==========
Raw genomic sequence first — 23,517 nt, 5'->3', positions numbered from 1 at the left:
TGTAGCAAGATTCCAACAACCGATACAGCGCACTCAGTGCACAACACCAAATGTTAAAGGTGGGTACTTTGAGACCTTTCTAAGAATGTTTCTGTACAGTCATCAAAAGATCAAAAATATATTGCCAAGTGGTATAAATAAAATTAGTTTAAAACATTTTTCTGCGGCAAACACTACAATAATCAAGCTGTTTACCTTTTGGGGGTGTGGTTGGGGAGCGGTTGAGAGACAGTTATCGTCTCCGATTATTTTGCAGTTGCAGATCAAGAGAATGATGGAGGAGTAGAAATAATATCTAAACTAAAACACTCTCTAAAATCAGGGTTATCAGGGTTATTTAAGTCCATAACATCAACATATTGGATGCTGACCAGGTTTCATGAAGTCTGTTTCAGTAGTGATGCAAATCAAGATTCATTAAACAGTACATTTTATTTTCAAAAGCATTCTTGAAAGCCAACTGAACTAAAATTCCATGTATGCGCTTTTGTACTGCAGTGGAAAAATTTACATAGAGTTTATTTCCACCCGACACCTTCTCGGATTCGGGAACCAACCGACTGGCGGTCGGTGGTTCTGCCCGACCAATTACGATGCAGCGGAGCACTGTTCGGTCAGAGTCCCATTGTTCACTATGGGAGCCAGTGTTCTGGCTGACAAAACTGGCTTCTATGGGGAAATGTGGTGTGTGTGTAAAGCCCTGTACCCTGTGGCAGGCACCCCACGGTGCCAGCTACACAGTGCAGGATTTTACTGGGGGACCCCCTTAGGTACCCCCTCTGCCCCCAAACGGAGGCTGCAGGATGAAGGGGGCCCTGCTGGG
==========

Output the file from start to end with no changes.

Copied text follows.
Raw genomic sequence first — 23,517 nt, 5'->3', positions numbered from 1 at the left:
TGTAGCAAGATTCCAACAACCGATACAGCGCACTCAGTGCACAACACCAAATGTTAAAGGTGGGTACTTTGAGACCTTTCTAAGAATGTTTCTGTACAGTCATCAAAAGATCAAAAATATATTGCCAAGTGGTATAAATAAAATTAGTTTAAAACATTTTTCTGCGGCAAACACTACAATAATCAAGCTGTTTACCTTTTGGGGGTGTGGTTGGGGAGCGGTTGAGAGACAGTTATCGTCTCCGATTATTTTGCAGTTGCAGATCAAGAGAATGATGGAGGAGTAGAAATAATATCTAAACTAAAACACTCTCTAAAATCAGGGTTATCAGGGTTATTTAAGTCCATAACATCAACATATTGGATGCTGACCAGGTTTCATGAAGTCTGTTTCAGTAGTGATGCAAATCAAGATTCATTAAACAGTACATTTTATTTTCAAAAGCATTCTTGAAAGCCAACTGAACTAAAATTCCATGTATGCGCTTTTGTACTGCAGTGGAAAAATTTACATAGAGTTTATTTCCACCCGACACCTTCTCGGATTCGGGAACCAACCGACTGGCGGTCGGTGGTTCTGCCCGACCAATTACGATGCAGCGGAGCACTGTTCGGTCAGAGTCCCATTGTTCACTATGGGAGCCAGTGTTCTGGCTGACAAAACTGGCTTCTATGGGGAAATGTGGTGTGTGTGTAAAGCCCTGTACCCTGTGGCAGGCACCCCACGGTGCCAGCTACACAGTGCAGGATTTTACTGGGGGACCCCCTTAGGTACCCCCTCTGCCCCCAAACGGAGGCTGCAGGATGAAGGGGGCCCTGCTGGG